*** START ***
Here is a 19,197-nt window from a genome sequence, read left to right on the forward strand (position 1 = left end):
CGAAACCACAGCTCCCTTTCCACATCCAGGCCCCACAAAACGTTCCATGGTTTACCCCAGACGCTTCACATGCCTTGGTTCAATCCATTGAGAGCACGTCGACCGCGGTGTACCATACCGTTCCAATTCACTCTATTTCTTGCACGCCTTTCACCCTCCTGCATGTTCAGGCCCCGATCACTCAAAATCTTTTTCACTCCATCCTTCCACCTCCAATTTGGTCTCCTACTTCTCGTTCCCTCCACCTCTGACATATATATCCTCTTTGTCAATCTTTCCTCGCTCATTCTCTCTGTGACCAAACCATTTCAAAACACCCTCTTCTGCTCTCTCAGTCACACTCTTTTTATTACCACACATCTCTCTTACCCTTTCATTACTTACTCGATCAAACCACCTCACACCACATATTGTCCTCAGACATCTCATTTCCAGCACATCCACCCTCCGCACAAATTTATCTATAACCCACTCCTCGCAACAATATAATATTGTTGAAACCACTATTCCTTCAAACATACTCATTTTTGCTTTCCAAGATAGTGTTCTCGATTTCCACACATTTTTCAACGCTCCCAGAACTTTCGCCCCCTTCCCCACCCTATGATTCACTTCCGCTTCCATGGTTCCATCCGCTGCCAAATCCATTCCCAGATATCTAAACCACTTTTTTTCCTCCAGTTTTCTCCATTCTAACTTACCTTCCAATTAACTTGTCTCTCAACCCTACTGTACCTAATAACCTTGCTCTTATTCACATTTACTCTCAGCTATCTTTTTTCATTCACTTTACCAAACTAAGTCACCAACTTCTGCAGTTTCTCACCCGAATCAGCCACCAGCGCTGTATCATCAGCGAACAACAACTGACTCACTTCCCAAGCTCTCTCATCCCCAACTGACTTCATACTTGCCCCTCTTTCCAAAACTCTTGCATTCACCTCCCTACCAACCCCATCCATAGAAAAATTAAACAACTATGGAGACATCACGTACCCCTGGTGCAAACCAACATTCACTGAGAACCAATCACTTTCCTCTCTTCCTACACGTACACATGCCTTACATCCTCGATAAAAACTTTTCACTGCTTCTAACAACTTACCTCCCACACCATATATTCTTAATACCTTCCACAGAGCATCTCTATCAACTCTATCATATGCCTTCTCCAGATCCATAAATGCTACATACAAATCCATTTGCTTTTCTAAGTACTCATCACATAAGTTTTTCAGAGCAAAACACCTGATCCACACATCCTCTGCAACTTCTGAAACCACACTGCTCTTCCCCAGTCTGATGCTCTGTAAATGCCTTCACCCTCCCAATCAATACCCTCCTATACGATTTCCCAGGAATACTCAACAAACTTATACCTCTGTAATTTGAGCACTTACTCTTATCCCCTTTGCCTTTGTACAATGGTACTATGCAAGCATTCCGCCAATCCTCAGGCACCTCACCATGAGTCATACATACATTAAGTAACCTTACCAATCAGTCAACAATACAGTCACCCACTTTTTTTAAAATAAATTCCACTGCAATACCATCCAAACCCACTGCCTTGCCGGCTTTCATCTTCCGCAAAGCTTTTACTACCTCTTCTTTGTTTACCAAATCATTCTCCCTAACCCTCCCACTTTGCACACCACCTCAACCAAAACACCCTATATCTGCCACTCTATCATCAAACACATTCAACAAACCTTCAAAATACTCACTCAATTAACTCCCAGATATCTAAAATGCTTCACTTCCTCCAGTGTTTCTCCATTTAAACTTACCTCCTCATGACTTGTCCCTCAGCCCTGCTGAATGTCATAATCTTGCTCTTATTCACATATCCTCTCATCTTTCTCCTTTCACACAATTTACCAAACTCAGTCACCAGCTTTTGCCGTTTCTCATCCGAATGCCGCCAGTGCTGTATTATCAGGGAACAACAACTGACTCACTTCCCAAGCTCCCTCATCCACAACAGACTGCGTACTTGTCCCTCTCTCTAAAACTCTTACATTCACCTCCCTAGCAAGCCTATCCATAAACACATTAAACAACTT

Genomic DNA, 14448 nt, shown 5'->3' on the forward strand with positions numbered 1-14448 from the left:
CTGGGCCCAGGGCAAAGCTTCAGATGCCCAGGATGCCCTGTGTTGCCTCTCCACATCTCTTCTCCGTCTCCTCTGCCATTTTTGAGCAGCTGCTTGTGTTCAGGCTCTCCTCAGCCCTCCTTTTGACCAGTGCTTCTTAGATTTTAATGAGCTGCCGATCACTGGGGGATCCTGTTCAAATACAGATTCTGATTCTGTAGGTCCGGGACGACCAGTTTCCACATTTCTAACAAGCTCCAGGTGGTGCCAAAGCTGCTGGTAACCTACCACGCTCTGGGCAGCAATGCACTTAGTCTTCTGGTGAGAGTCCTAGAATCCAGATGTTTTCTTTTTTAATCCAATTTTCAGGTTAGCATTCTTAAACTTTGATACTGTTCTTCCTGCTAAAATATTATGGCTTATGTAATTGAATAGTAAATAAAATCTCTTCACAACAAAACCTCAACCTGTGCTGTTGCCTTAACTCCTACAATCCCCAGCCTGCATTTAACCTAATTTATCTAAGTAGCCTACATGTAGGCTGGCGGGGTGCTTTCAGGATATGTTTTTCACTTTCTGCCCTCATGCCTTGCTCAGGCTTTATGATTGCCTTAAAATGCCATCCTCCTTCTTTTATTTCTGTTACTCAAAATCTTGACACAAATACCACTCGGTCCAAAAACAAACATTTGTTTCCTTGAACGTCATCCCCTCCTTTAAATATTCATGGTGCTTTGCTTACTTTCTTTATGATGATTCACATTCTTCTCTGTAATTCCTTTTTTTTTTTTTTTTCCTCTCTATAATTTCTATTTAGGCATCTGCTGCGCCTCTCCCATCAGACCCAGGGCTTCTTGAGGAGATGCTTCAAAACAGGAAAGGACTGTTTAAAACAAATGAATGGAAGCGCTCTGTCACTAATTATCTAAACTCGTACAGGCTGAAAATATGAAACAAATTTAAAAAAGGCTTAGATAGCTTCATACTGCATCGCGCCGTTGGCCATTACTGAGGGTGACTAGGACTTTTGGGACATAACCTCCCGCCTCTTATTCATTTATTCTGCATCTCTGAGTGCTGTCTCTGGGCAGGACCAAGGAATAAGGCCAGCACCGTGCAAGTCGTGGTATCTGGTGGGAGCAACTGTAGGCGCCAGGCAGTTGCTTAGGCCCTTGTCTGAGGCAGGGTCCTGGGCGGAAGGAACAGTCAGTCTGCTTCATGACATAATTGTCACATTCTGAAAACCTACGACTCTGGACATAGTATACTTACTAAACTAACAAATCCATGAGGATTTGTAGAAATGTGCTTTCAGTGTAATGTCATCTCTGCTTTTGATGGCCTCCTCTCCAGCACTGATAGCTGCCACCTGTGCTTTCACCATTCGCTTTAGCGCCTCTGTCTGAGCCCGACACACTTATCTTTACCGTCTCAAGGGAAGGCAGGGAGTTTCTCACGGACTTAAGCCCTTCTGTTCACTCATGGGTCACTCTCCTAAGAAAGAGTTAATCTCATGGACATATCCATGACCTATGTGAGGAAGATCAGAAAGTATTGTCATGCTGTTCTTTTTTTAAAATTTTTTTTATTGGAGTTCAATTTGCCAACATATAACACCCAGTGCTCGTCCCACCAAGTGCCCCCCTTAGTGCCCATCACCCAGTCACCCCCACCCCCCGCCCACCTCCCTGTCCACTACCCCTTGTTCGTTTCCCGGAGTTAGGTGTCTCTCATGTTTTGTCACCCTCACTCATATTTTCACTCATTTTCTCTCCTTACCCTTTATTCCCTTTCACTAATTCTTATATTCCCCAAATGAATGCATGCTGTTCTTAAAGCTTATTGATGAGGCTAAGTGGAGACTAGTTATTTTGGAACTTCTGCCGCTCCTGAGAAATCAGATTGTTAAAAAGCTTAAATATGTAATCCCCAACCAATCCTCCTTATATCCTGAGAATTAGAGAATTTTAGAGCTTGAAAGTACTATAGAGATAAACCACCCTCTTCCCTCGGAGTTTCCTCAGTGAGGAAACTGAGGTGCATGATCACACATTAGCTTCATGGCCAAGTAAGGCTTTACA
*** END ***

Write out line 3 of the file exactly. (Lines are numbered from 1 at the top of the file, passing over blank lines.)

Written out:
Genomic DNA, 14448 nt, shown 5'->3' on the forward strand with positions numbered 1-14448 from the left: